At long last there is an answer. Normally, I'm not one for hyping new websites, because most aren't anywhere near as good as billed. Besides, they can afford to buy an ad. But after spending part of a day exploring http://netstock.com, I believe the site is worth some attention. And not just because it makes kiddie sense. The site offers a new way to dollar-cost-average into stocks. Eventually, it could displace the 700 traditional dividend-reinvestment plans and 600 direct-stock-purchase programs now available through individual companies.
Here's how the site works: you open an account online, authorizing Netstock to take a set amount of money each week or each month from your bank account or paycheck, and designate the stocks you want to buy. There are no minimums. The only charge: $2 per transaction. Let's say you designate monthly investments of $50 in Procter & Gamble, $50 in Citigroup, and $100 in IBM. Your cost is $6 a month over the investment amount. Netstock does the buying, keeps track of fractional shares, reinvests dividends and puts it all online for you to monitor.
I'm a big fan of investing set amounts at set intervals, known as dollar-cost averaging. It guarantees that you buy more shares when prices are low and fewer when prices are high. It's especially effective in volatile markets such as we've seen this year. And if you don't think small amounts add up to big money, think again: $100 a month invested in IBM since 1990 would be worth nearly $62,000 today--and that's after subtracting Netstock's $2 fee per trade.
If you're in a 401(k) plan, you already dollar-cost average. You may do it in some taxable mutual-fund accounts too. But Netstock lets you do it with as few or as many individual stocks as you want, and you choose them. The cost is a fraction of typical brokerage commissions. Another website, http://buyandhold.com, lets you do the same thing at the higher cost of $2.99 per transaction. But that site has certain advantages, such as lower fees for onetime only investments and quicker execution. It's worth a look too.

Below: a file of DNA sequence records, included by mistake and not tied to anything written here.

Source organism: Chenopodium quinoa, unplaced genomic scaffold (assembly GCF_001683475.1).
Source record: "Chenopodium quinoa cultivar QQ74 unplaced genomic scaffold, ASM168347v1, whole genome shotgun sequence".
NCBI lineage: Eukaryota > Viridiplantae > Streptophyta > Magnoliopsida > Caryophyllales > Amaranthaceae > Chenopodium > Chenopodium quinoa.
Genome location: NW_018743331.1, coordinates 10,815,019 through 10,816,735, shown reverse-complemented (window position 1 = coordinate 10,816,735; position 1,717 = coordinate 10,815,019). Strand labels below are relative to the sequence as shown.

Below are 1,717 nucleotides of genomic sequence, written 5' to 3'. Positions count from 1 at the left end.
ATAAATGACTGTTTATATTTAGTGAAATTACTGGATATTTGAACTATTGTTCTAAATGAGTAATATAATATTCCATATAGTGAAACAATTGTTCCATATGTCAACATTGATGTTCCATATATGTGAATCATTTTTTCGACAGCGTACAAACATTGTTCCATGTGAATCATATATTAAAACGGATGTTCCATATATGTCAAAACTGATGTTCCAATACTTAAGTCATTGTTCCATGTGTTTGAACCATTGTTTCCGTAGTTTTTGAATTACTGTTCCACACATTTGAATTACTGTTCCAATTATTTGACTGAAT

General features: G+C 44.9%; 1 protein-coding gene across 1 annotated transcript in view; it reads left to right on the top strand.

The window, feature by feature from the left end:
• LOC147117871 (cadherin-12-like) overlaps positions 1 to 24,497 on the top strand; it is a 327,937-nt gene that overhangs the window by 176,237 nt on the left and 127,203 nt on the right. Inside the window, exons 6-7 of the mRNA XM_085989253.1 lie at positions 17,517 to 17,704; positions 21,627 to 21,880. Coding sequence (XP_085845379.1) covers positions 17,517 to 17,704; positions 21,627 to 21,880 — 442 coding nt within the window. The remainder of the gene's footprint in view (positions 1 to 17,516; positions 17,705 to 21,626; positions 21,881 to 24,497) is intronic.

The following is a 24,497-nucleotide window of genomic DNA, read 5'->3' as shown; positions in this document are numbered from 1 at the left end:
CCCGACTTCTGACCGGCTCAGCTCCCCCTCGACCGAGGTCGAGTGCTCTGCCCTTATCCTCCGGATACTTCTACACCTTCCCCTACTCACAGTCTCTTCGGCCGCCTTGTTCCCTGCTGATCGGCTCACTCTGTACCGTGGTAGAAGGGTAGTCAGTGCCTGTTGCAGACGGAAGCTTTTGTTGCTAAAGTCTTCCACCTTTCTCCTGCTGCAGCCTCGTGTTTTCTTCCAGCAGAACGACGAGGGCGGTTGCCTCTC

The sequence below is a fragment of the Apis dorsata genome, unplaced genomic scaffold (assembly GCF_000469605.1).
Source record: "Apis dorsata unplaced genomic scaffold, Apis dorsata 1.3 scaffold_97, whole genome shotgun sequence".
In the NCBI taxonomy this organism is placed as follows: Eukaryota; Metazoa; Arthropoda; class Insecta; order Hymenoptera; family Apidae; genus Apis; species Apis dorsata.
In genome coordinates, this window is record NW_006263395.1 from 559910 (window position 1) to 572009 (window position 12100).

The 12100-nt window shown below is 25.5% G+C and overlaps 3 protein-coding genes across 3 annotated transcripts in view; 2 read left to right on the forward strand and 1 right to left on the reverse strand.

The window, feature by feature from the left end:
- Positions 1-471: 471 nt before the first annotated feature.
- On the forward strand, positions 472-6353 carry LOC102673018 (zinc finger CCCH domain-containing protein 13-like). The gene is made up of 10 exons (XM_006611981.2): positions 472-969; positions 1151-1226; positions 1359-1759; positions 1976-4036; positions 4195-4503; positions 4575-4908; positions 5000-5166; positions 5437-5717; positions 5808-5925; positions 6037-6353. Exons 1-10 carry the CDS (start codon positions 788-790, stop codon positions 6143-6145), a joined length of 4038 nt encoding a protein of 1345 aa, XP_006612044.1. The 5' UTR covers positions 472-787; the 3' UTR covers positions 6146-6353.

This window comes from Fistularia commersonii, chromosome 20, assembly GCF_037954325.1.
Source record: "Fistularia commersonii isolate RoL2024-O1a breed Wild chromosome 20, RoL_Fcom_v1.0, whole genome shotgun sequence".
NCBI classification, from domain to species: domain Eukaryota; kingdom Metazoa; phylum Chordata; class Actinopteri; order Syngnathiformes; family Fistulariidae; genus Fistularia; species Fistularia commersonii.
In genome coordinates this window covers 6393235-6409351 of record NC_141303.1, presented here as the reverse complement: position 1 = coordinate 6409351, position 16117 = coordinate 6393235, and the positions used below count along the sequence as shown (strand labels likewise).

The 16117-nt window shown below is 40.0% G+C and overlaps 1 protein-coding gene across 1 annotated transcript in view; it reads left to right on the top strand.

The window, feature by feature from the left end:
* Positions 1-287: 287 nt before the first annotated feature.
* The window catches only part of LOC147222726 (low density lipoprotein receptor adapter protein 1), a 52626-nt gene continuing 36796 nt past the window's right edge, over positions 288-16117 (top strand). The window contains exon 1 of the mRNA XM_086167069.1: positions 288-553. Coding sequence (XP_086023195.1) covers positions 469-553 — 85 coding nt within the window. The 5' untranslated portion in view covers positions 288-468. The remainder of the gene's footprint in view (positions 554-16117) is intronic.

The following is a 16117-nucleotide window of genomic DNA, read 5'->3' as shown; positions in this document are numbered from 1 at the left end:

What makes these sites so exciting is that they enable small savers to systematically sock away money in companies that don't offer dividend reinvestment or direct-stock purchase plans. But even those that make such plans available can and in some cases should be bought this way as well. The sites condense your records and make it far easier to determine your cost basis when it comes time to sell. There are drawbacks, including an absence of foreign stocks or adrs. At Netstock, selling triggers a $19.95 commission.
But these sites are really about cost-effective, steady accumulation of blue chips, and that brings me back to the kids. They get their own account to watch and learn how money grows. And Netstock cuts them a special break. The transaction fee on custodial accounts is a mere $1, which at the car wash in my driveway, anyway, is about two minutes' work.
E-mail Dan at firstname.lastname@example.org. See him Tuesdays on CNNfn at 12:45 p.m. E.T.